The Seobu Market in Seo District, Daegu, one of the three main commercial markets in the city in the 1980s, has followed a similar, cracked path. Along one alley in the market, only 100 out 504 shops were open for business late last month. Many buildings display wide cracks.

“The market these days looks like a refugee camp with a total absence of vibrance,” says Choi Jang-seong, president of the Seobu Market Merchant Union.

The redevelopment of the Cheonggye Stream area of Seoul is a completely unique case, analysts say. For most of these former industrial zones in Korean cities, nothing is being done to combat the hollowing out or to fill the vacant spaces with some source of commerce and life.

What cities like Busan, Daegu, Incheon and Changwon in South Gyeongsang most fear is coming true: the hollowed out areas are becoming slums.

“The fact that many regional governments are concentrating on finding new places for urbanization projects is not helping to ease deteriorating conditions in these hollowing-out areas,” says Jang Su-chan, professor of public administration at Mokwon University in Daejeon.

According to a study by the Korea Research Institute for Human Settlements of a total of 144 industrialized areas in Korea, 23 show early signs of urban decay while 44 are already hollowed out. The institute evaluates districts by seeing if their populations are dropping and by counting the percentage of buildings over 20 years old.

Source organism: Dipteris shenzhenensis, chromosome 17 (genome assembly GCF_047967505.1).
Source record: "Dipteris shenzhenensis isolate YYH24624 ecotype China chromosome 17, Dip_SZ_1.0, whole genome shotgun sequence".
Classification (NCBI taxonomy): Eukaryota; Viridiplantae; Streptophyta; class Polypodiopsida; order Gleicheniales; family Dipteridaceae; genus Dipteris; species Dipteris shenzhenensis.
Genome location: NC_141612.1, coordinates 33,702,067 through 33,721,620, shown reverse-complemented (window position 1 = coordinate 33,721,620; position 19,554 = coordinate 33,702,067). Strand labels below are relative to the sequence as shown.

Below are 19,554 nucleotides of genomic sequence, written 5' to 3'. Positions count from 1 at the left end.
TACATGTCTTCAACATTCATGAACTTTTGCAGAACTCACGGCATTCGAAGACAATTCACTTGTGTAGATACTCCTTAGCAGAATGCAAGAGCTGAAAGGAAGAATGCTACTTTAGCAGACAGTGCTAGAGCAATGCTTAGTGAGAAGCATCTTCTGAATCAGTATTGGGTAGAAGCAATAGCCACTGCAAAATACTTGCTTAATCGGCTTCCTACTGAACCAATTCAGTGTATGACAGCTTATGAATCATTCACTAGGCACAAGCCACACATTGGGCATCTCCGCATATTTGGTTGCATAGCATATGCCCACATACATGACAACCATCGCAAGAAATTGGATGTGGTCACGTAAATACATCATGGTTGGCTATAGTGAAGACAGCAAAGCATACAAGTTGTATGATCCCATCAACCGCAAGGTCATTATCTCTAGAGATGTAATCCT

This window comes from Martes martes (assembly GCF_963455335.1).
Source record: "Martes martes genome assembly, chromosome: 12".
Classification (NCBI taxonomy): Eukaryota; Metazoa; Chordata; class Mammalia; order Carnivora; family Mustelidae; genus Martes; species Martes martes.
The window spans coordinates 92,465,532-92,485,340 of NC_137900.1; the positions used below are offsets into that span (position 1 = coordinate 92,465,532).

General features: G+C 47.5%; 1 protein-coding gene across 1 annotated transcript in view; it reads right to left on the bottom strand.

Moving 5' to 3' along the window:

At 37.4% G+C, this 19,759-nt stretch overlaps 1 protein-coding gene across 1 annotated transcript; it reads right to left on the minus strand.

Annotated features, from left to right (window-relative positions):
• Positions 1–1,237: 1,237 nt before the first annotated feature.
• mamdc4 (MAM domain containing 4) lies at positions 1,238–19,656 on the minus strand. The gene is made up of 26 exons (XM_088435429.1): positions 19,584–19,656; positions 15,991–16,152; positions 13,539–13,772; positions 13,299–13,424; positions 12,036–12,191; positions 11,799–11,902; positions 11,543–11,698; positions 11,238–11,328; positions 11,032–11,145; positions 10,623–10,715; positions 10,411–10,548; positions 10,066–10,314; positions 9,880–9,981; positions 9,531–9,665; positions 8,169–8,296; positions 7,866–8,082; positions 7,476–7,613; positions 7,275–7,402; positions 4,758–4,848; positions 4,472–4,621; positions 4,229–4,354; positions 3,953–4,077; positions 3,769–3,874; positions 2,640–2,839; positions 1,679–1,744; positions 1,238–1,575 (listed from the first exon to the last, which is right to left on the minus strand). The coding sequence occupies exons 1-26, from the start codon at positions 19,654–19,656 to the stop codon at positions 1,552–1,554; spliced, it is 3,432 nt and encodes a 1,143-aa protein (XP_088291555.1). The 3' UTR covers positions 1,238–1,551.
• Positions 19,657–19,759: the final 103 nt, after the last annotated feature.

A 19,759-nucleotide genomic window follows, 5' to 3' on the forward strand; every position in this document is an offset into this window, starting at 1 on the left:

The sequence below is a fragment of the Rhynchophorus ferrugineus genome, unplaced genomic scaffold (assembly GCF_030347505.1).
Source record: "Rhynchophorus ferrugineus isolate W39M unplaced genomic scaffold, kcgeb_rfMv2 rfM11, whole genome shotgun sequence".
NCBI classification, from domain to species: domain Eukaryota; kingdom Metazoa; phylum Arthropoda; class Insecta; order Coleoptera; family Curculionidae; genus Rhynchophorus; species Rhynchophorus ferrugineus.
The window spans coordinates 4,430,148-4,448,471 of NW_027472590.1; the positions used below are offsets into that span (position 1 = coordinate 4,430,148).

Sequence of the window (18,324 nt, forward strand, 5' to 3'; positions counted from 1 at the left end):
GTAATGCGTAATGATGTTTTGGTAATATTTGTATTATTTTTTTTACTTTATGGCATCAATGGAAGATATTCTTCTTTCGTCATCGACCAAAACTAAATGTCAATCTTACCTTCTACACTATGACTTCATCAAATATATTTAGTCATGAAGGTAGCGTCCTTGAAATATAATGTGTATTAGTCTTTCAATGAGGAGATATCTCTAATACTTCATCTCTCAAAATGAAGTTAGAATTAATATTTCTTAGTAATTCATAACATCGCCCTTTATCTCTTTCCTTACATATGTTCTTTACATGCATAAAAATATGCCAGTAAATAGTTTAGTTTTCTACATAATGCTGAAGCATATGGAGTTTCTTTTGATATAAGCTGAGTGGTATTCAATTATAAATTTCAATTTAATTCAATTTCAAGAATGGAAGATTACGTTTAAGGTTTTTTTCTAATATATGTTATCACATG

Five districts in Seoul are included in the 67 being hollowed out.

“Those 67 districts are in dire need of central government assistance in reviving themselves,” Yu Jae-yoon, chief researcher at the institute, told the JoongAng Ilbo.

Some policy makers see urban redevelopment as the key to at least slowing the hollowing-out. But urban redevelopment projects usually focus on generating profits, and the moribund real estate market is keeping a lot of investors from coming in because they don’t expect property prices to rise in the near future.

Incheon’s recent experience is illustrative. When the real estate market was booming, over 300 new stores moved in to redevelopment areas in the coastal city between 2006 and 2007. Then the real estate market tanked. Of the 300, less than half are still in business.

Redevelopment of areas is also a tricky balancing act. Tearing down neighborhoods inevitably drives residents away, and it’s hard to get them to return if new investments are not coming in on property.

“We need a shift of paradigms for long-term urban development,” said Kim Sung-whan, director of the city development planning division of the Korea Land and Housing Corporation. “What is required is a comprehensive urban maintenance system that systematically includes all government divisions in charge of long-term urban planning and related programs.”

By Kang Jin-kyu, We Sung-wook [jkkang2@joongang.co.kr]